6.3.4 Reading additional features and limitations into the claims

For the purposes of judging novelty and inventive step, Art. 69 EPC (Art. 69 EPC 1973) and its Protocol cannot be relied on to read into the claim an implicit restrictive feature not suggested by the explicit wording of the claim (T 1208/97, T 681/01, T 881/01, T 1105/04, T 223/05, T 1736/06, T 299/09, T 58/13). In proceedings before the EPO, where the patentee has the opportunity of cutting down his claims to accord with stricter limits given in the description, the scope of a claim should not be cut down by implying into it features which appear only in the description, as this would deprive claims of their intended function (T 881/01).

In T 932/99 claim 1 was directed to a product per se. The claim defined only the structure of a membrane as such, independently from its installation in an apparatus for gas separation. The board pointed out that, for this reason, the indication in the claim "capable of separating oxygen from oxygen‑containing gaseous mixture" merely served the purpose of defining a capability of the claimed membrane, without imparting any limitations on any actual use of the structure claimed. The respondents had argued that, if claim 1 was interpreted in the light of the description, those limitations would be apparent. However, the board held that a distinction had to be drawn between, on the one hand, the fact that it might be necessary to take into account any explicit definition as given in the description for interpreting a claim's term and, on the other hand, the attempt to use Art. 69 EPC 1973 as a basis for reading limitations derived from the description into claims in order to avoid objections based on lack of novelty or inventive step. The latter approach to interpretation, whereby features mentioned only in the description were read into claim 1 as necessary limitations, was incompatible with the EPC (referring to T 1208/97). See also T 945/99, T 2049/07.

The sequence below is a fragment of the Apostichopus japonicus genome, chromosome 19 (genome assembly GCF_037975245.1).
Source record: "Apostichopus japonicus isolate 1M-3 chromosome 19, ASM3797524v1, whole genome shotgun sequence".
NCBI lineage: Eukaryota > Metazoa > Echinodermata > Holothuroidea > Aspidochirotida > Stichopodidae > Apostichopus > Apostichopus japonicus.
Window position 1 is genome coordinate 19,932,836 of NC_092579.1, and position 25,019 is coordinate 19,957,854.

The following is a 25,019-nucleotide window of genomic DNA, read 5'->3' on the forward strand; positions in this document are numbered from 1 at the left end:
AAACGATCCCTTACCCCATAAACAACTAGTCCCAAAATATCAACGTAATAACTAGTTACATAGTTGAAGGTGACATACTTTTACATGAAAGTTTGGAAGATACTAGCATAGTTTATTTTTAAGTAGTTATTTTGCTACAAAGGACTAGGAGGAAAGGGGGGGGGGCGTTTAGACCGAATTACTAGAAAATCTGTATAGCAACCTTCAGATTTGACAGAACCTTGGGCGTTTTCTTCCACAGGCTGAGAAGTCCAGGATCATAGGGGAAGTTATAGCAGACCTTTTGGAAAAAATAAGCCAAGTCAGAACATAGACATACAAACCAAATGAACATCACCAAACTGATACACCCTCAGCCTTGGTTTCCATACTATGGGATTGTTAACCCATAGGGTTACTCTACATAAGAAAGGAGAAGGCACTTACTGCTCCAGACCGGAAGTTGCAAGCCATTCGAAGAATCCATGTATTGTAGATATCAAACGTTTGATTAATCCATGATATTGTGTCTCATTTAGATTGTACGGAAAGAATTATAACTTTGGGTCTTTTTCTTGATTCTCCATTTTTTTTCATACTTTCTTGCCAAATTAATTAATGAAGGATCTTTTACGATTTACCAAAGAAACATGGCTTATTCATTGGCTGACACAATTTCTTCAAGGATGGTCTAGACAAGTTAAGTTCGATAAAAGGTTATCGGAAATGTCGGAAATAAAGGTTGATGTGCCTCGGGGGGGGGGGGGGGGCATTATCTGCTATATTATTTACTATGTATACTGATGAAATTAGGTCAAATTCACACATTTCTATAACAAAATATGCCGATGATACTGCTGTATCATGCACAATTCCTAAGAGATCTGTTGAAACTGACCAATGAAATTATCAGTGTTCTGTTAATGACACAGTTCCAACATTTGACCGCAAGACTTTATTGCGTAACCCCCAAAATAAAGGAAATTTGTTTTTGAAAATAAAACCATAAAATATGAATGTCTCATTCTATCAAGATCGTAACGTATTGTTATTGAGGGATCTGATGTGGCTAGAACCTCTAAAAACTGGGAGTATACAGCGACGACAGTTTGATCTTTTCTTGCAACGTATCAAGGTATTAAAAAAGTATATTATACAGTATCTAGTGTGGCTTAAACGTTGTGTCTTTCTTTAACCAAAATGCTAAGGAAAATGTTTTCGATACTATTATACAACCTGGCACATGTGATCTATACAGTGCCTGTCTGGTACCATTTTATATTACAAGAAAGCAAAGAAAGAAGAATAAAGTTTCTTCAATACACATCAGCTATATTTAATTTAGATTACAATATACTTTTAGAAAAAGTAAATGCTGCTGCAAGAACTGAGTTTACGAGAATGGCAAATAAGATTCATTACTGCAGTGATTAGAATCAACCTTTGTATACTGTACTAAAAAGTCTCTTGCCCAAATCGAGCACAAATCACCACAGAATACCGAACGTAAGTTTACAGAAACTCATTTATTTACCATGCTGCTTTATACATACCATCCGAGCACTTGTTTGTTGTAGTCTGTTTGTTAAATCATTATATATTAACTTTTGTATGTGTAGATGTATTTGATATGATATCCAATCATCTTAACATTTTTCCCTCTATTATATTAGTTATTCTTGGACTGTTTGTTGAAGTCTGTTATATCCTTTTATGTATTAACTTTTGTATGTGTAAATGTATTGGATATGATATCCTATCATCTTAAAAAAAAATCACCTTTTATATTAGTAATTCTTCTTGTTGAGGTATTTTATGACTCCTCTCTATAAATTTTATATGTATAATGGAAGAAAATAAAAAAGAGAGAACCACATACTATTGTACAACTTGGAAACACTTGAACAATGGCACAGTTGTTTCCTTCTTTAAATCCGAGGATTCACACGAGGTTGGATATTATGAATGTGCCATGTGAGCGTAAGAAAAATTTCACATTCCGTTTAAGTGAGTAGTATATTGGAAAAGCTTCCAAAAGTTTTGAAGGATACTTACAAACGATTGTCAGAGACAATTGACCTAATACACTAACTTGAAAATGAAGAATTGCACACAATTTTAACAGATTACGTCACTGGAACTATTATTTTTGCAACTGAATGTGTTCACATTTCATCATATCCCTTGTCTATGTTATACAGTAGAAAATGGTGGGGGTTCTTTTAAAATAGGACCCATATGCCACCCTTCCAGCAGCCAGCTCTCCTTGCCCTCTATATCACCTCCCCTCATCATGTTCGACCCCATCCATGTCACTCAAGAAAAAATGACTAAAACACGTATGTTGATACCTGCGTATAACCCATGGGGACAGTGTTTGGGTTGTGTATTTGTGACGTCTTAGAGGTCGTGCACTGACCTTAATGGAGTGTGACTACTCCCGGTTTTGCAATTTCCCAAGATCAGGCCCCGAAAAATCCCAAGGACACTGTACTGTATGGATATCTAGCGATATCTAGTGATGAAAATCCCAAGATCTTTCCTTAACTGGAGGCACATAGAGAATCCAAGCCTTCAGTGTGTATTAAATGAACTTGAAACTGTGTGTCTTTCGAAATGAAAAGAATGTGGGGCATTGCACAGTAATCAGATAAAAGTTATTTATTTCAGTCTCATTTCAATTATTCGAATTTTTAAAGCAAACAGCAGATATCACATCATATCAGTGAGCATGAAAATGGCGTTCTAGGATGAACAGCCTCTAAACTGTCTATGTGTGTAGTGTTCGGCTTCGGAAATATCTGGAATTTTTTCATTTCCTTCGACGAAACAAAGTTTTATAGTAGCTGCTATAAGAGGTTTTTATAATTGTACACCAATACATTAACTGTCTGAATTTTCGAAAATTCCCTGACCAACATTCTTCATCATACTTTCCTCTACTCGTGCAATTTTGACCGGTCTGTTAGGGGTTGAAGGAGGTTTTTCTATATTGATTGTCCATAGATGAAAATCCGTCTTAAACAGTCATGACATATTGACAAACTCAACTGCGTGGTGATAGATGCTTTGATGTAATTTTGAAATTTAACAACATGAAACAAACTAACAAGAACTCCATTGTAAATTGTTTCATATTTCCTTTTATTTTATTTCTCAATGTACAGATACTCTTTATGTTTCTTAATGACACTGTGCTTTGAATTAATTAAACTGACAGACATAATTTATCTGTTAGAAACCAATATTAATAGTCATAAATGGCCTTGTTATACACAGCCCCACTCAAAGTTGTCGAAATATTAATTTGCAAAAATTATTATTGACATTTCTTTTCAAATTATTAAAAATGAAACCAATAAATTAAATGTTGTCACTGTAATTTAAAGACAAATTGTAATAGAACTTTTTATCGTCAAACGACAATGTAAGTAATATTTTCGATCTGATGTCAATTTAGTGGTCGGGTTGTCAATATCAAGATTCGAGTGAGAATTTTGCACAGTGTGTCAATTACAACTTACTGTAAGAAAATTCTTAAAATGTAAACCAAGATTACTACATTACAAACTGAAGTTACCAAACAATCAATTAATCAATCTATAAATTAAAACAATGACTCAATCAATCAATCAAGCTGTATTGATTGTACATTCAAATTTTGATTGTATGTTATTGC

In T 1018/02 the board emphasised that, although a claim must not be interpreted in a way which was illogical or did not make sense, the description could not be used to give a different meaning to a claim feature which in itself imparted a clear, credible technical teaching to the skilled reader. This also applied if the feature had not been initially disclosed in the form appearing in the claim. See also T 373/01, T 396/01.

In T 121/89 the board used the description to interpret an ambiguous term ("loose ignition charge"), but at the same time stressed that only features recited in or deducible from the claims could be set forth to distinguish the invention from the state of the art. The examples cited in the description did not limit the scope of the claims unless they were explicitly mentioned in them. See also T 544/89.

In T 416/87 (OJ 1990, 415), on the other hand, the board was confronted with the situation where a feature was not included in the claims which the description on its proper interpretation specified to be an overriding requirement of the invention. The board held that, following Art. 69(1) EPC 1973 and its Protocol, the claims might be interpreted as requiring this as an essential feature, even though the wording of the claims when read in isolation did not specifically require such feature (confirmed in an obiter dictum in T 717/98). See also T 620/08, T 2525/11.

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